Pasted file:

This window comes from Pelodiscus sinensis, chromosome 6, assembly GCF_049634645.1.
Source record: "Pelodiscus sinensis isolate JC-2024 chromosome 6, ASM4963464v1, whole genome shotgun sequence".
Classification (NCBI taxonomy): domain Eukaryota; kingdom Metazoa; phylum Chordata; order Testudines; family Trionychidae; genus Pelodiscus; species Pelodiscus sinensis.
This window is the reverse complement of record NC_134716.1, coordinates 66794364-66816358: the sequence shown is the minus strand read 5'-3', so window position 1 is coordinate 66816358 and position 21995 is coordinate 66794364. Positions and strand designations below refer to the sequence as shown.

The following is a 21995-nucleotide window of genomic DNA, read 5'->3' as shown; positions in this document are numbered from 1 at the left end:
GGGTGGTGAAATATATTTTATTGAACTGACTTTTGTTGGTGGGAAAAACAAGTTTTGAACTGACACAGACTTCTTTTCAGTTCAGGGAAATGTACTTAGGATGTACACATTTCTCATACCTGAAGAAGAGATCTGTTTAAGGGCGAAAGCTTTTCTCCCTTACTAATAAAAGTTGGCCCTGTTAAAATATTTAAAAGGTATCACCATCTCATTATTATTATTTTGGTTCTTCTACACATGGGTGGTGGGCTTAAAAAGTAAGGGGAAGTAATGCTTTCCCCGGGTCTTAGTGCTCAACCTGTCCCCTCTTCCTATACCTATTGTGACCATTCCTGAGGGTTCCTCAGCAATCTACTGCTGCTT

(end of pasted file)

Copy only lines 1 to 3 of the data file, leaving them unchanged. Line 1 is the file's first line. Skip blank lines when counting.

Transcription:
This window comes from Pelodiscus sinensis, chromosome 6, assembly GCF_049634645.1.
Source record: "Pelodiscus sinensis isolate JC-2024 chromosome 6, ASM4963464v1, whole genome shotgun sequence".
Classification (NCBI taxonomy): domain Eukaryota; kingdom Metazoa; phylum Chordata; order Testudines; family Trionychidae; genus Pelodiscus; species Pelodiscus sinensis.